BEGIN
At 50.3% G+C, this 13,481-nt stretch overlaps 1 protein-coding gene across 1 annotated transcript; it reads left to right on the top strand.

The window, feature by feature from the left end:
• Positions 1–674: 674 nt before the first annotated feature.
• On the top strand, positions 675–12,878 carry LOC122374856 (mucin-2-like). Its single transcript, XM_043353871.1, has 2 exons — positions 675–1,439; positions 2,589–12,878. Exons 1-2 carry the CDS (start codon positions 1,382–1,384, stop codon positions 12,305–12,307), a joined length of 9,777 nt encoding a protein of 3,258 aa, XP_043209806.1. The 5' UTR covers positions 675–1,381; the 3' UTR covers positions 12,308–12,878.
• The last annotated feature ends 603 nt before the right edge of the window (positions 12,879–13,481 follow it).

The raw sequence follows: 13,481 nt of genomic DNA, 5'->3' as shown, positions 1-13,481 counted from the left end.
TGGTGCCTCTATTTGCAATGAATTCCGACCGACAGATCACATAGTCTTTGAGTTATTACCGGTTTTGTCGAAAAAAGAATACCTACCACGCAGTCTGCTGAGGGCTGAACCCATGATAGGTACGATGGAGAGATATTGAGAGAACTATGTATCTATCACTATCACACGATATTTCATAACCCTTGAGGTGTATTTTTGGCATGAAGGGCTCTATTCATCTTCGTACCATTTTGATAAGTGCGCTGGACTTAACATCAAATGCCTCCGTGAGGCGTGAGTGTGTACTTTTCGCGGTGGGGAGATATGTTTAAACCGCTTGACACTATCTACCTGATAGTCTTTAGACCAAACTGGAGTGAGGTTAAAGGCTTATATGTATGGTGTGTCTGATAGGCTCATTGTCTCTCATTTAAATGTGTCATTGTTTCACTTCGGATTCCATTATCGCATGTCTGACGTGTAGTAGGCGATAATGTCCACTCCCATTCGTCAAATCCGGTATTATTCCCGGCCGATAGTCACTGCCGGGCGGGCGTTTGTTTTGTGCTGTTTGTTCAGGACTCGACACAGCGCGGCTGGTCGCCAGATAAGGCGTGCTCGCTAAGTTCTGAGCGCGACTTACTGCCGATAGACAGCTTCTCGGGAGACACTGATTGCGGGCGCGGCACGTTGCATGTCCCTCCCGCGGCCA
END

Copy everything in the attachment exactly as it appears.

At 50.3% G+C, this 13,481-nt stretch overlaps 1 protein-coding gene across 1 annotated transcript; it reads left to right on the top strand.

The window, feature by feature from the left end:
• Positions 1–674: 674 nt before the first annotated feature.
• On the top strand, positions 675–12,878 carry LOC122374856 (mucin-2-like). Its single transcript, XM_043353871.1, has 2 exons — positions 675–1,439; positions 2,589–12,878. Exons 1-2 carry the CDS (start codon positions 1,382–1,384, stop codon positions 12,305–12,307), a joined length of 9,777 nt encoding a protein of 3,258 aa, XP_043209806.1. The 5' UTR covers positions 675–1,381; the 3' UTR covers positions 12,308–12,878.
• The last annotated feature ends 603 nt before the right edge of the window (positions 12,879–13,481 follow it).

The raw sequence follows: 13,481 nt of genomic DNA, 5'->3' as shown, positions 1-13,481 counted from the left end.
TGGTGCCTCTATTTGCAATGAATTCCGACCGACAGATCACATAGTCTTTGAGTTATTACCGGTTTTGTCGAAAAAAGAATACCTACCACGCAGTCTGCTGAGGGCTGAACCCATGATAGGTACGATGGAGAGATATTGAGAGAACTATGTATCTATCACTATCACACGATATTTCATAACCCTTGAGGTGTATTTTTGGCATGAAGGGCTCTATTCATCTTCGTACCATTTTGATAAGTGCGCTGGACTTAACATCAAATGCCTCCGTGAGGCGTGAGTGTGTACTTTTCGCGGTGGGGAGATATGTTTAAACCGCTTGACACTATCTACCTGATAGTCTTTAGACCAAACTGGAGTGAGGTTAAAGGCTTATATGTATGGTGTGTCTGATAGGCTCATTGTCTCTCATTTAAATGTGTCATTGTTTCACTTCGGATTCCATTATCGCATGTCTGACGTGTAGTAGGCGATAATGTCCACTCCCATTCGTCAAATCCGGTATTATTCCCGGCCGATAGTCACTGCCGGGCGGGCGTTTGTTTTGTGCTGTTTGTTCAGGACTCGACACAGCGCGGCTGGTCGCCAGATAAGGCGTGCTCGCTAAGTTCTGAGCGCGACTTACTGCCGATAGACAGCTTCTCGGGAGACACTGATTGCGGGCGCGGCACGTTGCATGTCCCTCCCGCGGCCA